As Heroin Use And Teenage Pot Smoking Fall, Alarm About Them Rises

If you pay
attention to drug warriors and their collaborators in the press,
you may be under the impression that heroin use and teenage pot
smoking are on the rise. In my latest Forbes column,
I explain that the government’s own survey data contradict those
claims. Here is how the piece starts:

Survey data released last week by the federal government cast
doubt on a couple of widely accepted beliefs about drug use trends:
1) that the nation is in the midst of an escalating “heroin
epidemic” and 2) that loosening marijuana prohibition encourages
teenagers to smoke pot.

In the National Survey on Drug Use and Health (NSDUH),
the number of respondents who reported using heroin in the previous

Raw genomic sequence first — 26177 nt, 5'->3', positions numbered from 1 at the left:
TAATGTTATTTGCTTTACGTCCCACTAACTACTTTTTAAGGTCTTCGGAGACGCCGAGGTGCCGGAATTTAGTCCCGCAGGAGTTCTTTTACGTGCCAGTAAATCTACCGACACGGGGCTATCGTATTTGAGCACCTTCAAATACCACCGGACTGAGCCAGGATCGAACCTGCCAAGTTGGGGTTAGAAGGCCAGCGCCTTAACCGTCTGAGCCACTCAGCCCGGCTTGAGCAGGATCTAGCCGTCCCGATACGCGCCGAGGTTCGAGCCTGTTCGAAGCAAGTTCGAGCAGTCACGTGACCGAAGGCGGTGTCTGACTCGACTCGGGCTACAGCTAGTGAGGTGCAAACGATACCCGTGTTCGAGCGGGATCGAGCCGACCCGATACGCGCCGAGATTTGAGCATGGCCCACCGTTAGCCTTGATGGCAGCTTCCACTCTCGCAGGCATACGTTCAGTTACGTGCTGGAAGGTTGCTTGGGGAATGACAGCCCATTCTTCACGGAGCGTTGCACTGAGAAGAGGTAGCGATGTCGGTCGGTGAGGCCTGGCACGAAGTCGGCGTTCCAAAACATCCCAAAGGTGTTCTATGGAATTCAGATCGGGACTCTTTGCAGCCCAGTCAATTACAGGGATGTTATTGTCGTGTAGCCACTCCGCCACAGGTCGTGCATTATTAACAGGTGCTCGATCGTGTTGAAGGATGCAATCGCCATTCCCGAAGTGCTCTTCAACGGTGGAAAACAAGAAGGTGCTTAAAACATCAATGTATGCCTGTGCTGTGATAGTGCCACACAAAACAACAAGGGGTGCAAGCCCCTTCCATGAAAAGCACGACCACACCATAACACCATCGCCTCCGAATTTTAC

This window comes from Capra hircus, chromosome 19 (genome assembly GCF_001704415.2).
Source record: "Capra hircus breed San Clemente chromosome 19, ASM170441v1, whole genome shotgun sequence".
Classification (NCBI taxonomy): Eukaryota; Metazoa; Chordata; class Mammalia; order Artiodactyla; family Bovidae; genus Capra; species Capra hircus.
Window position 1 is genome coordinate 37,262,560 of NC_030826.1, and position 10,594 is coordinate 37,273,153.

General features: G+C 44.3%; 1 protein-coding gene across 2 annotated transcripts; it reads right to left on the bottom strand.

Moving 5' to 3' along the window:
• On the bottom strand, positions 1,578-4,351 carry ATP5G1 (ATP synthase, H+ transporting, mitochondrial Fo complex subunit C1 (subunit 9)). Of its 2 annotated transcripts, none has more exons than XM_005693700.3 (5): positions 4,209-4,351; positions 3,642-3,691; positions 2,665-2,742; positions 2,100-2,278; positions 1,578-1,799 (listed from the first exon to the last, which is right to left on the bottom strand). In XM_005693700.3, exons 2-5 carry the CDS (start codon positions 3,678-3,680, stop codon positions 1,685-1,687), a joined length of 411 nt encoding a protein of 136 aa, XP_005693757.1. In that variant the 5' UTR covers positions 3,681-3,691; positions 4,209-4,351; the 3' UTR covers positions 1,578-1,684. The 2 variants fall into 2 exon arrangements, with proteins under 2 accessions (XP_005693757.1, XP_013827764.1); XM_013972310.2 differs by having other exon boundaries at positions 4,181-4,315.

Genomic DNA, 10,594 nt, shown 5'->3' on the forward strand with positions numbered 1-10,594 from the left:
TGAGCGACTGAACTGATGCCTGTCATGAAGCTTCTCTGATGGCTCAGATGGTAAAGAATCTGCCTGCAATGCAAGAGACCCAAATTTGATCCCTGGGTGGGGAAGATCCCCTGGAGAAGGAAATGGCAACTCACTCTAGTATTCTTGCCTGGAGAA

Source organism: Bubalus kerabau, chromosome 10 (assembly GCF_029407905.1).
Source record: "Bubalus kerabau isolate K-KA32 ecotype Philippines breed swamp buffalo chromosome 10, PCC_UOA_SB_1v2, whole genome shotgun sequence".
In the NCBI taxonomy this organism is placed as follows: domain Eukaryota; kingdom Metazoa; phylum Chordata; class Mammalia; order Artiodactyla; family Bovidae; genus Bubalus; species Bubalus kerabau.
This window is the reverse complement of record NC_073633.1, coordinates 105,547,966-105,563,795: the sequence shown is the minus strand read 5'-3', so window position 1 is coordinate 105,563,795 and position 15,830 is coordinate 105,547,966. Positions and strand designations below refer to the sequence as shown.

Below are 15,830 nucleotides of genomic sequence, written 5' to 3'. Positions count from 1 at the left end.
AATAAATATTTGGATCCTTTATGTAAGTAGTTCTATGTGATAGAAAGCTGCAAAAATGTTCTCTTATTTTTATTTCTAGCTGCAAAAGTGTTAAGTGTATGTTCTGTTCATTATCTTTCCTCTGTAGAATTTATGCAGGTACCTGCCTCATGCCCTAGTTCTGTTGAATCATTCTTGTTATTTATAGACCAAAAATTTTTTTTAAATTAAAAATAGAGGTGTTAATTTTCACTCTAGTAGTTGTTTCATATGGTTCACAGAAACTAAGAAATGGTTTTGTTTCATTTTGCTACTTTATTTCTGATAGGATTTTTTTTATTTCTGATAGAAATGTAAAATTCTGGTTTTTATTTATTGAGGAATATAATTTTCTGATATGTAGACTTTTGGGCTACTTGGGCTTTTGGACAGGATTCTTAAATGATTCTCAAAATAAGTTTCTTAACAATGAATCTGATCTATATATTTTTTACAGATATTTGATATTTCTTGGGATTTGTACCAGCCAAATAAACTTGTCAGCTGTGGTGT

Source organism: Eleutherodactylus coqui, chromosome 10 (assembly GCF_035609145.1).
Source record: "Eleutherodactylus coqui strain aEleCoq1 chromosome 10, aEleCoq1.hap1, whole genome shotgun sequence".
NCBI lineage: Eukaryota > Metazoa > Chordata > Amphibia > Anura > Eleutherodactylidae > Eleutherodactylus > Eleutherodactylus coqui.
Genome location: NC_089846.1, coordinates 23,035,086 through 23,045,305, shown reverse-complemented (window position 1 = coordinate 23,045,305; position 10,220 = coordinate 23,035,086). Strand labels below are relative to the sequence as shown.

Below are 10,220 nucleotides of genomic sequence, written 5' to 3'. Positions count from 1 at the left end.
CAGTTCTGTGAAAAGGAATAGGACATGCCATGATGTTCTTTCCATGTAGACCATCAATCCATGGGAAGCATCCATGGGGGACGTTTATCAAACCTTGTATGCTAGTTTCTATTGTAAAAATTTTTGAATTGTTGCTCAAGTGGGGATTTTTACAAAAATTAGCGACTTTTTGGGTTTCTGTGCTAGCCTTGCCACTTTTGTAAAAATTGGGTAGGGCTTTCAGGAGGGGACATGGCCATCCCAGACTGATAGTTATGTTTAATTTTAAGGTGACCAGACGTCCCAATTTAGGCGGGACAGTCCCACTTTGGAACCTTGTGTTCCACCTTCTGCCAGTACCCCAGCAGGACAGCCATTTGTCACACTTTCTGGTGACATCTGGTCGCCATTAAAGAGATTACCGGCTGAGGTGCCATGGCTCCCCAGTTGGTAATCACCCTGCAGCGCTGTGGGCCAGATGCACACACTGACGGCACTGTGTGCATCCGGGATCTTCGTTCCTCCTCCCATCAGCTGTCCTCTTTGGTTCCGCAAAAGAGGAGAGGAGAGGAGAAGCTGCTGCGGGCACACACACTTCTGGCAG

month fell by 14 percent last year, despite ever-rising concern
about a new “heroin epidemic.” While NSDUH
probably misses a substantial number of heavy users
(exactly how many is unclear), the trends identified by the survey
still should indicate whether heroin consumption is on the rise or
on the wane (as both government officials and journalists tend
to assume). Hence it is instructive to compare past-month
heroin use measured by NSDUH (in thousands of users) with
mentions of a “heroin epidemic” in the newspaper and wire service
articles collected by Nexis. On the face of it, there is no clear
relationship between the level of heroin use and the level of press
attention to it.

Read the whole thing.

from Hit & Run

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